FIRST Daughter Amy Carter may not be planning to move in January -- she just recently received an innerspring mattress to go with her antique canopy poster bed in the family quarters of the White House. The feather mattresses that once were standard on the antique wood beds in the Lincoln Room at the White House, Blair House and Mount Vernon are long gone. Instead, these valuable old beds sport firm innerspring mattresses.
Robert Shone, president of Truman Boyle Bedding, who made the mattresses for these historic beds, claims that they are one of the last manufacturers of custom bedding in the area. "There used to be about 12 companies that specialized in bedding. But one by one they stopped. The larger mattress companies, like Serta and Sealy, can't afford to upset their production to make a one-of-a-kind mattress."
Boyle charges anywhere between $200-$400. Shone says they handle an average of seven mattresses per week. They make both innerspring and foam mattresses in whatever firmness the customer requests. Shone adds that they also manufacture feather mattresses, "but generally the trend is towards the tighter, posturepedic style."
The American Foam Center in Arlington also makes custom mattresses, but only of foam.
Sometimes it takes more than the proper mattress to make your antique bed usable.
Imagine: Your long-lost great-aunt has passed away, leaving you with an antique brass bed to remember her and her $5 million estate by. It's probably be too short for your 6-foot-4-inch husband and not wide enough for the two of you unless you enjoy an elbow in your right cheek.
Antique brass and wood beds can both be enlarged, but warns Bella Ross, president of the J.B. Ross Co. in New Jersey, the customer should realize that the bed's value as an antique diminishes considerably once new parts are added -- except for lengthening the bed rails. If you cut into the head and foot, you're destroying the antique value. The question is whether the piece is more valuable as an antique or a bed.
If you are looking for an investment with high returns for the future, don't alter the bed, says Ross. But if you are more interested in its attractiveness and comfort than its monetary value, by all means, enlarge it.
Ross's father founded the J.B. Ross Co. in the 1930s and the company went on to become one of the largest antique brass bed importers on the East Coast. Since 1973, they have been manufacturing reproduction brass beds, often using old parts from beds they have in stock.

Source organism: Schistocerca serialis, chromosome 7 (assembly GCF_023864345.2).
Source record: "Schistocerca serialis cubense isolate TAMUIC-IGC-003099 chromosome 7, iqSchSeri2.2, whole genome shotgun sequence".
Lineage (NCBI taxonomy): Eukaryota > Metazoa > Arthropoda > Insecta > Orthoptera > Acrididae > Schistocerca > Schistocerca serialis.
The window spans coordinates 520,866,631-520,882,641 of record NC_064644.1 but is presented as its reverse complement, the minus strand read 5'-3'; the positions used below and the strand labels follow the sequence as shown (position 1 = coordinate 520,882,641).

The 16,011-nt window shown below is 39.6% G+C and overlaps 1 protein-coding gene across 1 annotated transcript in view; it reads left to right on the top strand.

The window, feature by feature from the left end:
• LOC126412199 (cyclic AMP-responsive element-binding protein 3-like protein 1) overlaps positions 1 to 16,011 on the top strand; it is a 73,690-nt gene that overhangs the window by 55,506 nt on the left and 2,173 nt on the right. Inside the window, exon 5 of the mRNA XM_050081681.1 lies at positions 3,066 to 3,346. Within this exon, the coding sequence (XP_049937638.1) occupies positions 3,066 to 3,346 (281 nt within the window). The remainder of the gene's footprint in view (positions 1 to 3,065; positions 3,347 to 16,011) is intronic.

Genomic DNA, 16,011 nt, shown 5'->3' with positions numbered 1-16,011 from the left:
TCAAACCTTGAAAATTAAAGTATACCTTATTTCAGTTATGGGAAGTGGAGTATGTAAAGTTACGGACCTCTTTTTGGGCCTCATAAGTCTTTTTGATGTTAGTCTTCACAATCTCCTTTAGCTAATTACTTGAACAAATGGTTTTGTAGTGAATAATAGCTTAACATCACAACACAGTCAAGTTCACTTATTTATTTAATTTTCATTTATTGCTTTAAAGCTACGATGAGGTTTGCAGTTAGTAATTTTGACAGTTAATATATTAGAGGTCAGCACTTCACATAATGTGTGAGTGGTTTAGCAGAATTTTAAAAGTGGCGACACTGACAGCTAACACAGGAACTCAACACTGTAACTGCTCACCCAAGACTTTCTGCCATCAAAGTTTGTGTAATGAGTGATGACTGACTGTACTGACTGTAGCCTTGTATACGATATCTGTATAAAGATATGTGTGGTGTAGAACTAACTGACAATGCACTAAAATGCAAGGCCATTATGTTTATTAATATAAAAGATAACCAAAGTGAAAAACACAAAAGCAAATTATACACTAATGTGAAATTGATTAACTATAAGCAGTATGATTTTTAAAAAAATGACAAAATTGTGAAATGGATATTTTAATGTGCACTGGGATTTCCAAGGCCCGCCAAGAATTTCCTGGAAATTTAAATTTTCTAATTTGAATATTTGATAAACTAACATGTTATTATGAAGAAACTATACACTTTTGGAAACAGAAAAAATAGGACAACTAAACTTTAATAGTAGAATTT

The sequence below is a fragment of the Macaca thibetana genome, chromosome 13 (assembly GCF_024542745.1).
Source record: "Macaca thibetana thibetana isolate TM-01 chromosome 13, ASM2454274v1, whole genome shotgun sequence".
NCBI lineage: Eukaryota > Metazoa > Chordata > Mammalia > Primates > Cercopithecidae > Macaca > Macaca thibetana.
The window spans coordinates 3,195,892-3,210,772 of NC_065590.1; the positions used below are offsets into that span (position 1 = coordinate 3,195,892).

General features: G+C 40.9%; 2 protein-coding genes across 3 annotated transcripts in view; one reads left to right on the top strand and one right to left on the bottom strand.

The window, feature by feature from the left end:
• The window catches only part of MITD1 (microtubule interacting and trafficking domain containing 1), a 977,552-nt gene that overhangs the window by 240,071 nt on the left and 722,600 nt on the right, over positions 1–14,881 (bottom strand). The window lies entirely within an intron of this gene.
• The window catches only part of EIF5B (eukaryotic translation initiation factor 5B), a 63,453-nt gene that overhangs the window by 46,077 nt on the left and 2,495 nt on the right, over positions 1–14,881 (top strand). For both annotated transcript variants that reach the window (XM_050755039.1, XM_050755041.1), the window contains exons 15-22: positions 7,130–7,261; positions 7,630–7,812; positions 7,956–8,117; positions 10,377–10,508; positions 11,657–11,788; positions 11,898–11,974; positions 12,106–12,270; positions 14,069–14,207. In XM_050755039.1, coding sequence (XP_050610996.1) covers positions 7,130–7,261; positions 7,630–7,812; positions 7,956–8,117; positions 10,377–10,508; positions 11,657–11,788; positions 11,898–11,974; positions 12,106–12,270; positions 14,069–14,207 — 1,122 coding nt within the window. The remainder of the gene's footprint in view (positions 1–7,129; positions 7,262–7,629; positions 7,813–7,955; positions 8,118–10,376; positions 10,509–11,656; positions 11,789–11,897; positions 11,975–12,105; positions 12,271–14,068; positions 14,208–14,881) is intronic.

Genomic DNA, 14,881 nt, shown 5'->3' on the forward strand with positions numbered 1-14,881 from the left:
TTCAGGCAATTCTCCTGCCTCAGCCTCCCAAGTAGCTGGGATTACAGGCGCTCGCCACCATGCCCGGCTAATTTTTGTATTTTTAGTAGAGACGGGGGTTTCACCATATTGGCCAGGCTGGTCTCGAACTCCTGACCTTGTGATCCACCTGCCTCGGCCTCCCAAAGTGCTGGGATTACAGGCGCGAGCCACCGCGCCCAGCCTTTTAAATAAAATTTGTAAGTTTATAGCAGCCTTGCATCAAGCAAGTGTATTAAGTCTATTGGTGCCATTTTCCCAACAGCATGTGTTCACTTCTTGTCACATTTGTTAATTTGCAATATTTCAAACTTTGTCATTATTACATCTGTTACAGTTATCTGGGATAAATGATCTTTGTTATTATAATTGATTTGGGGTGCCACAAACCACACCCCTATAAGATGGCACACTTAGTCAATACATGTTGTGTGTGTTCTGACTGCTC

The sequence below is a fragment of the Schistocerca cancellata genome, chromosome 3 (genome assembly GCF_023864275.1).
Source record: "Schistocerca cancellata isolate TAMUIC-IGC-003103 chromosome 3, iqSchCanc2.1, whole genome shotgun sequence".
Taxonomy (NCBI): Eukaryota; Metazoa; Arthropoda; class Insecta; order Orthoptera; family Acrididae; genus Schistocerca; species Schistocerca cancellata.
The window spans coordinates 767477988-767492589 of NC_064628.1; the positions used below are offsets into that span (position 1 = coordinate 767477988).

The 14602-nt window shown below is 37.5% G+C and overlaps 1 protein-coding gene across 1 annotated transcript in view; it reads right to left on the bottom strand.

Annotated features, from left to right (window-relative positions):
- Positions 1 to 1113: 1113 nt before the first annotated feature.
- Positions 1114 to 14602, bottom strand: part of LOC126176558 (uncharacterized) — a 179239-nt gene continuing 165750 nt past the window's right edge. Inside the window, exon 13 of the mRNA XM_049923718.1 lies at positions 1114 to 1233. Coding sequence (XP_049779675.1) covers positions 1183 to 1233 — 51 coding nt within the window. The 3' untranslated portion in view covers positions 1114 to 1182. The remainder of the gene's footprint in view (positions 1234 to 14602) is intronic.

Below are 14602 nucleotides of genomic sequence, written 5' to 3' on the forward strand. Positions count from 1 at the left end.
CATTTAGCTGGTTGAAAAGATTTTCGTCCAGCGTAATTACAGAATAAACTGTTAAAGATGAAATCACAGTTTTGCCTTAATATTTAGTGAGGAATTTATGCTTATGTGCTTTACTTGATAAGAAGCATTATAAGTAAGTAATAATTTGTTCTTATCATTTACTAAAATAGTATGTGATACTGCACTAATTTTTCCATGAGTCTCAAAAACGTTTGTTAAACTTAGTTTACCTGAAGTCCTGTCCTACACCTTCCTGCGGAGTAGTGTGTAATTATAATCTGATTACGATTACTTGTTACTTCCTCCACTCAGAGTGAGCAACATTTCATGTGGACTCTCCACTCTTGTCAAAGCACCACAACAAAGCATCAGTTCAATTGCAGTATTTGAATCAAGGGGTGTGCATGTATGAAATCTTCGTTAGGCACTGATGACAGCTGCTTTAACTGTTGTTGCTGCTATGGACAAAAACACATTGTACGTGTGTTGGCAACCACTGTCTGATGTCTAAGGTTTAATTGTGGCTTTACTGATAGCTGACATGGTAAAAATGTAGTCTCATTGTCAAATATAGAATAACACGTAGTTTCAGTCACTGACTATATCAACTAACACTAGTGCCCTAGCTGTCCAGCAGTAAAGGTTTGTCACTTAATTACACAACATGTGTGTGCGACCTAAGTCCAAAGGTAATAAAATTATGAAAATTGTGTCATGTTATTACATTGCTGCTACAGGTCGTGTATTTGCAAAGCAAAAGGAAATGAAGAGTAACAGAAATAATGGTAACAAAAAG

When beds were first made in Europe, no one bed was the same size. Full beds ranged in width from 4 to 4 1/2 feet, while twin beds ranged from 32 to 39 inches. "In those days," says Ross, "the blacksmith made your bed according to the size of the room it was to be placed in and according to you and your wife's size. There was no uniformity."
People have gotten larger since the days of the first beds. "Today's adult American is," according to the pamphlet "Facts About Bedding" by the Spring Air Mattress Co. in Chicago, "on the average, 2 inches taller and 20 pounds heavier than his 1900 counterpart. . . . In 1900, only one out of every 25 men topped the 6-foot mark. Now, one in five is over 6 feet." To avoid cramped quarters and bad backs, adjustment of your antique bed makes sense.
In adapting brass beds, Ross says, you don't want to use the usual box-spring mattress since the beds are high enough to begin with. "Instead," she says "we suggest one of two things: using custom made rabbit-edge bedding or a bunky board."
Rabbit-edge bedding is the more expensive of the two. With rabbit-edge bedding the bulk of the custom-made box spring is sunk about 4 inches below the frame. The mattress surface has a so-called rabbit edge that grips the frame on all four sides. Your mattress fits on top and is no higher off the floor than it would have been before the adjustment.
The cheaper procedure (and "one that most mattress companies don't like since it eliminates half their profits," says Ross) is to use a plywood base also known as a "bunky board," instead of a box spring. A piece of 3/4-inch plywood is bolted onto the frame and a mattress is placed on top.
For people who prefer less firmness, Ross suggests an extra-soft mattress, since the plywood will provide much of the support. For a better looking bunky board bed, the customer may want to cover the plywood in the same fabric as the mattress. Bunky boards are often used in children's bedding.
To widen a bed to queen-size, Ross suggests taking off the top and bottom rails that go horizontally across the foot and head boards. They're usually about 4-foot-6-inches. Buy the additional length of brass you need for a queen bed -- about six more inches. Take the parts to a brass craftperson, ("not a welder!" stresses Ross -- if welded, brass will melt), who will attach the two pieces by drilling holes into the brass tubing at the same intervals that the original had. This adds about three inches to either side of the bed and does not disturb its balance, says Ross.
To widen a bed to king-size is a more difficult undertaking. Ross suggests you divide the footboard in half and attach it to either side of the headboard to make the king-size width. A professional welder (if the bed's made of brass and iron), or a brass craftsperson (if the bed is all brass), will attach the parts for you. Besides widening the horizontal bars as you would for a queen, you might want to add a few vertical bars for balance.
Metal sculptor Todd Pendleton supplements his income by modifying brass beds for Rice's Antiques, 4208 Howard St. in Kensington, Md. When Pendleton lengthens a bed he first takes the bed apart to get to the side rails. Once he knows the new dimensions he attaches the additional amount of brass (or a combination of brass and steel) to the original bed rail. aHe then attaches the entire extended rail to the bed by brazing (similar to welding but at a lower temperature) it to the frame, being careful not to damage the bed, itself.